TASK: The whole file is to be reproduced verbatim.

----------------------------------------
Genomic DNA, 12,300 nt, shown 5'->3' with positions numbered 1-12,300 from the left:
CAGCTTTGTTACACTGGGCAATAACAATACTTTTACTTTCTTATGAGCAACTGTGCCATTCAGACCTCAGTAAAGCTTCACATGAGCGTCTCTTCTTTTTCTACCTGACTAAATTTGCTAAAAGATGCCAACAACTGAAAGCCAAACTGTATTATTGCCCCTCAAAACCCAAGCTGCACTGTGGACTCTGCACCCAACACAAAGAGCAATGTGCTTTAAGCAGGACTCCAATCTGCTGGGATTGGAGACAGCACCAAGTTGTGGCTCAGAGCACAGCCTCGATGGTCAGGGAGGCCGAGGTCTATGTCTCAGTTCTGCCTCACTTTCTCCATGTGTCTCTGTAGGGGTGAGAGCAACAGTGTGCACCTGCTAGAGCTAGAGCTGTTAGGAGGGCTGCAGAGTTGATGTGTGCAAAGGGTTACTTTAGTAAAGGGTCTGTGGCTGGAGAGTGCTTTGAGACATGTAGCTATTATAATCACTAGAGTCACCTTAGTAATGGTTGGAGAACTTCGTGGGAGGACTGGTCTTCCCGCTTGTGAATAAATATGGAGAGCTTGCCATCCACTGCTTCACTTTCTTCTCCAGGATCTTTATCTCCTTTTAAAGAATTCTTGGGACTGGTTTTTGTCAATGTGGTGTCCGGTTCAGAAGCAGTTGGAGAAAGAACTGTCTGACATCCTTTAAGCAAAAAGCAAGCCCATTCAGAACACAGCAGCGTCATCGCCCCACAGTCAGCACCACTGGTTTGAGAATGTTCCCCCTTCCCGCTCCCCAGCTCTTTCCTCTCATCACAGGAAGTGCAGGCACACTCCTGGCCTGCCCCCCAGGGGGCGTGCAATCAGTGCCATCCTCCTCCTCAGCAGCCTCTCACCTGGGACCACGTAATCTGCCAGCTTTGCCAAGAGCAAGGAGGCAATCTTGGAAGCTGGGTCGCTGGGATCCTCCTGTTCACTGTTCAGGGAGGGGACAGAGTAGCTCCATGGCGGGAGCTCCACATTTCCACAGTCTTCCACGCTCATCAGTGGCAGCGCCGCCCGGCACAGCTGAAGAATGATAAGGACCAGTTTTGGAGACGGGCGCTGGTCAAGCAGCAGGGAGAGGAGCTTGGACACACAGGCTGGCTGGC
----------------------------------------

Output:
Genomic DNA, 12,300 nt, shown 5'->3' with positions numbered 1-12,300 from the left:
CAGCTTTGTTACACTGGGCAATAACAATACTTTTACTTTCTTATGAGCAACTGTGCCATTCAGACCTCAGTAAAGCTTCACATGAGCGTCTCTTCTTTTTCTACCTGACTAAATTTGCTAAAAGATGCCAACAACTGAAAGCCAAACTGTATTATTGCCCCTCAAAACCCAAGCTGCACTGTGGACTCTGCACCCAACACAAAGAGCAATGTGCTTTAAGCAGGACTCCAATCTGCTGGGATTGGAGACAGCACCAAGTTGTGGCTCAGAGCACAGCCTCGATGGTCAGGGAGGCCGAGGTCTATGTCTCAGTTCTGCCTCACTTTCTCCATGTGTCTCTGTAGGGGTGAGAGCAACAGTGTGCACCTGCTAGAGCTAGAGCTGTTAGGAGGGCTGCAGAGTTGATGTGTGCAAAGGGTTACTTTAGTAAAGGGTCTGTGGCTGGAGAGTGCTTTGAGACATGTAGCTATTATAATCACTAGAGTCACCTTAGTAATGGTTGGAGAACTTCGTGGGAGGACTGGTCTTCCCGCTTGTGAATAAATATGGAGAGCTTGCCATCCACTGCTTCACTTTCTTCTCCAGGATCTTTATCTCCTTTTAAAGAATTCTTGGGACTGGTTTTTGTCAATGTGGTGTCCGGTTCAGAAGCAGTTGGAGAAAGAACTGTCTGACATCCTTTAAGCAAAAAGCAAGCCCATTCAGAACACAGCAGCGTCATCGCCCCACAGTCAGCACCACTGGTTTGAGAATGTTCCCCCTTCCCGCTCCCCAGCTCTTTCCTCTCATCACAGGAAGTGCAGGCACACTCCTGGCCTGCCCCCCAGGGGGCGTGCAATCAGTGCCATCCTCCTCCTCAGCAGCCTCTCACCTGGGACCACGTAATCTGCCAGCTTTGCCAAGAGCAAGGAGGCAATCTTGGAAGCTGGGTCGCTGGGATCCTCCTGTTCACTGTTCAGGGAGGGGACAGAGTAGCTCCATGGCGGGAGCTCCACATTTCCACAGTCTTCCACGCTCATCAGTGGCAGCGCCGCCCGGCACAGCTGAAGAATGATAAGGACCAGTTTTGGAGACGGGCGCTGGTCAAGCAGCAGGGAGAGGAGCTTGGACACACAGGCTGGCTGGC